Unknown said...

Awesome detective work!

J. L. Bell said...

Thanks. On the one hand, it's good to find such clear clues. On the other, this is like solving the mystery of who killed Alexander Hamilton.

Thomas said...

Ah, should have guessed that it was a case of mistaken identity! But one does wonder at the credulity of John F Watson or was it just another way to sell copy?

As to Alexander Hamilton always thought it was Aaron Burr but now you have me wondering......

Chris said...

Love these types of posts and the research that goes into them....what was that about Alexander Hamilton. Wasn't it Aaron Burr?

J. L. Bell said...

Who killed great Hamilton? It was the guy who shot a gun at him a few hours before, observed by witnesses, acknowledged by all concerned, and widely blamed in the press of the day. So it’s not much a mystery.

That's what I meant by comparing that question to the question of Peggy Arnold’s death. There’s so much evidence about her dying in London in 1804, and such an easily found explanation for the report about Sarah Arnold dying in 1846 (in the same book, for goodness’ sake—on the same page!), that there really shouldn’t be a mystery at all now.

Back in Watson’s time, things were different. The Uxbridge vital records hadn’t been published, and British sources were harder to come by. He may have seen a report of the death of the widow of Benedict Arnold in Massachusetts though some Quaker channel (he was based in Philadelphia) and assumed much too much. That factoid is only a small detail in Watson’s two books, so I doubt it was a selling point.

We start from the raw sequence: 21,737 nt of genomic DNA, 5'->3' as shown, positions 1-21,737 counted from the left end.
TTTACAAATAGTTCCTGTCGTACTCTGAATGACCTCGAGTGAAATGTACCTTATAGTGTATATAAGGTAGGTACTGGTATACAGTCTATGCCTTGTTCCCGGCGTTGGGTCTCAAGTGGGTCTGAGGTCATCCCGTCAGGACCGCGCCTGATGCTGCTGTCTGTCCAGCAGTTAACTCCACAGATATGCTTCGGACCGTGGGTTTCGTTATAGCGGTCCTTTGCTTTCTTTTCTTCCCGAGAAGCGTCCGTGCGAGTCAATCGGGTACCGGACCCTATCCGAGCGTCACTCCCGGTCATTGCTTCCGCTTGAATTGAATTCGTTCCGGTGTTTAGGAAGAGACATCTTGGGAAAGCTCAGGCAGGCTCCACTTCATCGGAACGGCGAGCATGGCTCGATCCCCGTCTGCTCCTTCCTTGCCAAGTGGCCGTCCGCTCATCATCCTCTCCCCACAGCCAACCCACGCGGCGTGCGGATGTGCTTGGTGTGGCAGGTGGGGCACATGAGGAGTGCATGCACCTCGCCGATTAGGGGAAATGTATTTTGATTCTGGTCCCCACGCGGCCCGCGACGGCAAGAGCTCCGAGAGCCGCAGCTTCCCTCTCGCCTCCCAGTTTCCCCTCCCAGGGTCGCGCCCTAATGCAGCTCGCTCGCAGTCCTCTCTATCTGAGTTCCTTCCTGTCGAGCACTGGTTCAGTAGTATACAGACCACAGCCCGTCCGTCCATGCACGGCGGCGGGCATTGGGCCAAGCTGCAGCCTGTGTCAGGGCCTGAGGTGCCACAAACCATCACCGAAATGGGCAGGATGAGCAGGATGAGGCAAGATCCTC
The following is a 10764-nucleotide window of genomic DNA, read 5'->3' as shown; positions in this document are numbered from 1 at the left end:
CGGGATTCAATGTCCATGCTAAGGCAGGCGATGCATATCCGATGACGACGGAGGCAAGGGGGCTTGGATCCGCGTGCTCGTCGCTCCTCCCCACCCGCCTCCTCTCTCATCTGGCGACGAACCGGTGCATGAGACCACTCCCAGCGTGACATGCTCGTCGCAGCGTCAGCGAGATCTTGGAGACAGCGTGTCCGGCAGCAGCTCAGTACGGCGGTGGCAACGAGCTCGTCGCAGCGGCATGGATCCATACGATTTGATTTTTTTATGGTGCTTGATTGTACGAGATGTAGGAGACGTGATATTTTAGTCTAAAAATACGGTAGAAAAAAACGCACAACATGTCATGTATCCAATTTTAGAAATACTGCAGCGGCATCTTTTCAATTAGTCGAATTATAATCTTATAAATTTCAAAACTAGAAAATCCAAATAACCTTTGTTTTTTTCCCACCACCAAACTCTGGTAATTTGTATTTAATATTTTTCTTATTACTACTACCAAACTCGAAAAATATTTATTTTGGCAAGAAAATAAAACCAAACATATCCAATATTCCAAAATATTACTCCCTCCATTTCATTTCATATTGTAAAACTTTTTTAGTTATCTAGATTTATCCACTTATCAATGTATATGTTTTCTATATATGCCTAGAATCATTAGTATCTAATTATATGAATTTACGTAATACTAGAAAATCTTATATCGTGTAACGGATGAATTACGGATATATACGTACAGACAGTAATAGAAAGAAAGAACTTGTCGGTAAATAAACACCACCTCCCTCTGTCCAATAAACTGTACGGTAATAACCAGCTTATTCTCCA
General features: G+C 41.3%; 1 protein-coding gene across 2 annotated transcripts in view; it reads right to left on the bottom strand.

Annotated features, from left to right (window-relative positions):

Thomas said...

I think I see what you mean, although perhaps Penn State have less excuse than Wikipedia? The latter is excellent in its way but some articles betray their origin as a agglomeration of different hands, a compote of the reliable, questionable and fiction. Although I have to say that when extensive sources have been quoted in a Wikipedia article they have, on occasion, lead me down some very interesting byways!

The Peggy Arnold story illustrates why it is important to corroborate 'facts' if possible (and this was far more difficult in 1846 than today?). It is important to stress the nature of the evidence or the lack of it. Of course this cannot stop anyone from misusing the information but how far can one go?

J. L. Bell said...

I held up that Wikipedia page for criticism because it actually cited the Vital Records of Uxbridge, so whoever wrote that passage had all the information he or she needed to investigate the claim. There’s a shorter mention of the widow Arnold in the Wikipedia article on Uxbridge itself. The article on Peggy Arnold herself is Uxbridge-free.

Having spotted those errors, I of course have the opportunity to fix them, and I haven’t taken it. So I confess that I share some of the blame for the errors surviving this long. I rely on Wikipedia for pointers to additional information, so I’m not blaming the system, just noting a weakness: the corners where only a few people go to check.

Anonymous said...

Both Benedict Arnolds were descendants of the original Benedict Arnold who had one of the first homelots in Providence in the 1630s. The name Arnold is very common in Providence. The best source of genealogical records in Rhode Island is James Newell Arnold's Vital Records.